The Department of Justice launched the China Initiative in November 2018 to counter national security threats emanating from the People’s Republic of China (PRC). In February 2020, the Federal Bureau of Investigation announced that it had launched about a thousand active investigations under the Initiative; the China Initiative is gaining momentum.

People and entities with connections to the governing PRC party-state structure have, indeed, engaged in trade secret theft and other activities that are criminal under U.S. law; there is a threat. The Department of Justice is, however, framing that threat in a way that is problematic.

In a forthcoming article, law professor Margaret K. Lewis argues that using “China” as the glue connecting cases under the Initiative’s umbrella creates an overly inclusive conception of the threat and attaches a criminal taint to entities that have an even tangential connection to China. She also contends that implying that part of the justification for prosecution and resulting punishment is a shared connection to China is problematic when assessed in light of the goals of deterrence, incapacitation, rehabilitation, and retribution. A better path would be to discard the “China Initiative” framing, focus on cases’ individual characteristics, and broaden the Department of Justice’s interactions with non-governmental experts.

Join the National Committee on Tuesday, June 9, from 4:00 p.m. to 5:00 p.m. EDT for a virtual program with Margaret Lewis as she discusses her article.


Margaret K. Lewis is a professor of law at Seton Hall University. Her research focuses on law in China and Taiwan with an emphasis on criminal justice. Professor Lewis has been a Fulbright senior scholar at National Taiwan University, a visiting professor at Academia Sinica, a term member of the Council on Foreign Relations, a Public Intellectuals Program Fellow with the National Committee on United States-China Relations, and a delegate to the US-Japan Foundation's US-Japan Leadership Program.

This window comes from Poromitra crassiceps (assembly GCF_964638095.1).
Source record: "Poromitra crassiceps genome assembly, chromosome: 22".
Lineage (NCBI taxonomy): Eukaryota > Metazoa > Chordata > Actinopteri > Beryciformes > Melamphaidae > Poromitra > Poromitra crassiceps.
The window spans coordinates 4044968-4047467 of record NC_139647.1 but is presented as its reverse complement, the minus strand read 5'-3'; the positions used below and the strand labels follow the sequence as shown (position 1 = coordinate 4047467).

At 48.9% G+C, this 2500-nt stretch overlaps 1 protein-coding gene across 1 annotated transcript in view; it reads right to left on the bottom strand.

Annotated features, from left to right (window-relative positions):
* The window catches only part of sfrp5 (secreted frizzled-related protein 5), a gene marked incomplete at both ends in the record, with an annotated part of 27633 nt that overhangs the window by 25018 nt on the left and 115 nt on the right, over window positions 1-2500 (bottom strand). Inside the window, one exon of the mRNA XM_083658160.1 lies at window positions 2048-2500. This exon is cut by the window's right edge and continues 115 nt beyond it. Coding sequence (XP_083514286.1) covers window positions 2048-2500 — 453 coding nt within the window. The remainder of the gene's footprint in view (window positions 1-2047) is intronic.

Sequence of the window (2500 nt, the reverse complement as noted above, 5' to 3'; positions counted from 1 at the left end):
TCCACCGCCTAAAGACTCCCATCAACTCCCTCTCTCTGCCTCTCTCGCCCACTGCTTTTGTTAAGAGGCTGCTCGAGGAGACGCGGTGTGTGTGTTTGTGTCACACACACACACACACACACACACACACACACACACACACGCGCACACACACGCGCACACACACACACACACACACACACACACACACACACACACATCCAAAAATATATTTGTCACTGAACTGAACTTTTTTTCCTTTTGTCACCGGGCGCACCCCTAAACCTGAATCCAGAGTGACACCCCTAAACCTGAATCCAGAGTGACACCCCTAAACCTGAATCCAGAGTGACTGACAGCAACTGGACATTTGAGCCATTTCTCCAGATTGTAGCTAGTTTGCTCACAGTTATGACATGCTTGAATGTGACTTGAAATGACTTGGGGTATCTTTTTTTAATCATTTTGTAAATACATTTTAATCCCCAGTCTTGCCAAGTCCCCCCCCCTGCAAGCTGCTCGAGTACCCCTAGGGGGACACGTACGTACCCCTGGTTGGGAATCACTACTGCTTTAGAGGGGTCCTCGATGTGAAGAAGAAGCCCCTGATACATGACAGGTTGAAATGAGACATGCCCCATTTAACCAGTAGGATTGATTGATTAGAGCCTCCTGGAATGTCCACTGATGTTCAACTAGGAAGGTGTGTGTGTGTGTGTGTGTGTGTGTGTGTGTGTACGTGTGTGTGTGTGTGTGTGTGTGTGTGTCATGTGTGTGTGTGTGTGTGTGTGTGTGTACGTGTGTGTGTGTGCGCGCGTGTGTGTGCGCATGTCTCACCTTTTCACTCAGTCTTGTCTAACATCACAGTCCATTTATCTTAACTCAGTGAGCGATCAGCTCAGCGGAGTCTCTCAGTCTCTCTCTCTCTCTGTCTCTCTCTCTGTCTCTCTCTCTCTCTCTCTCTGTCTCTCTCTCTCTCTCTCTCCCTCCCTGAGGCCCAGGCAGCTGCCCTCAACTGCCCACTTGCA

Her publications have appeared in a number of academic journals including the Columbia Journal of Transnational Law, NYU Journal of International Law and Politics, Vanderbilt Journal of Transnational Law, and Virginia Journal of International Law. She is also co-author of Challenge to China: How Taiwan Abolished its Version of Re-Education Through Labor with Jerome A. Cohen.
Professor Lewis received her J.D., magna cum laude, from NYU School of Law, and her B.A., summa cum laude, from Columbia University and also studied at the Hopkins-Nanjing Center for Chinese and American Studies in Nanjing, China.


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Tuesday, June 9, 2020
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Margaret K. Lewis

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